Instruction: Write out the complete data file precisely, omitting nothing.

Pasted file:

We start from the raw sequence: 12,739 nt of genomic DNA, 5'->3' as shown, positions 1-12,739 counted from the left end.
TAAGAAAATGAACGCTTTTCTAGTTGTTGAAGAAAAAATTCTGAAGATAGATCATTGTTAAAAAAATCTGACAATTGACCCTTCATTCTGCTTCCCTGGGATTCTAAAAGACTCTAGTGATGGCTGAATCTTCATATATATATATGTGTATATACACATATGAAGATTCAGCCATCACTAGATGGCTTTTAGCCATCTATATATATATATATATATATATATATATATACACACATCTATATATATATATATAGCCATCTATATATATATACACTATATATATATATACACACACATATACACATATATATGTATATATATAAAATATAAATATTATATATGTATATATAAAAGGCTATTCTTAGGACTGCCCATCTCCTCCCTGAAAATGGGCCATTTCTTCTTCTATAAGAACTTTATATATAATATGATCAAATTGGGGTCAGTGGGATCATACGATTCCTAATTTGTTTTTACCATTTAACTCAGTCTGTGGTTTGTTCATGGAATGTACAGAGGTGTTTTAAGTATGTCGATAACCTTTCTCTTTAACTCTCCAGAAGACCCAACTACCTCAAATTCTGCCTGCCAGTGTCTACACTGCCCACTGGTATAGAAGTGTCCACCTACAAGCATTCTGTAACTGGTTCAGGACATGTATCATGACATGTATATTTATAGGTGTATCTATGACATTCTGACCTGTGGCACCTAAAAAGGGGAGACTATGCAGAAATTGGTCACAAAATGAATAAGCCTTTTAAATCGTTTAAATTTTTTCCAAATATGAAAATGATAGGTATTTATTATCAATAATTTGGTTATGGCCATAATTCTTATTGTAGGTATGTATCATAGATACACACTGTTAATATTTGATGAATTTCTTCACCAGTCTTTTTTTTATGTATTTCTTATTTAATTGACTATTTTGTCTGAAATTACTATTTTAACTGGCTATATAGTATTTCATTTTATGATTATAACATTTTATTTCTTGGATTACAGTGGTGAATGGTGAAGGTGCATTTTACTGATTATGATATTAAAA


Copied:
We start from the raw sequence: 12,739 nt of genomic DNA, 5'->3' as shown, positions 1-12,739 counted from the left end.
TAAGAAAATGAACGCTTTTCTAGTTGTTGAAGAAAAAATTCTGAAGATAGATCATTGTTAAAAAAATCTGACAATTGACCCTTCATTCTGCTTCCCTGGGATTCTAAAAGACTCTAGTGATGGCTGAATCTTCATATATATATATGTGTATATACACATATGAAGATTCAGCCATCACTAGATGGCTTTTAGCCATCTATATATATATATATATATATATATATATATACACACATCTATATATATATATATAGCCATCTATATATATATACACTATATATATATATACACACACATATACACATATATATGTATATATATAAAATATAAATATTATATATGTATATATAAAAGGCTATTCTTAGGACTGCCCATCTCCTCCCTGAAAATGGGCCATTTCTTCTTCTATAAGAACTTTATATATAATATGATCAAATTGGGGTCAGTGGGATCATACGATTCCTAATTTGTTTTTACCATTTAACTCAGTCTGTGGTTTGTTCATGGAATGTACAGAGGTGTTTTAAGTATGTCGATAACCTTTCTCTTTAACTCTCCAGAAGACCCAACTACCTCAAATTCTGCCTGCCAGTGTCTACACTGCCCACTGGTATAGAAGTGTCCACCTACAAGCATTCTGTAACTGGTTCAGGACATGTATCATGACATGTATATTTATAGGTGTATCTATGACATTCTGACCTGTGGCACCTAAAAAGGGGAGACTATGCAGAAATTGGTCACAAAATGAATAAGCCTTTTAAATCGTTTAAATTTTTTCCAAATATGAAAATGATAGGTATTTATTATCAATAATTTGGTTATGGCCATAATTCTTATTGTAGGTATGTATCATAGATACACACTGTTAATATTTGATGAATTTCTTCACCAGTCTTTTTTTTATGTATTTCTTATTTAATTGACTATTTTGTCTGAAATTACTATTTTAACTGGCTATATAGTATTTCATTTTATGATTATAACATTTTATTTCTTGGATTACAGTGGTGAATGGTGAAGGTGCATTTTACTGATTATGATATTAAAA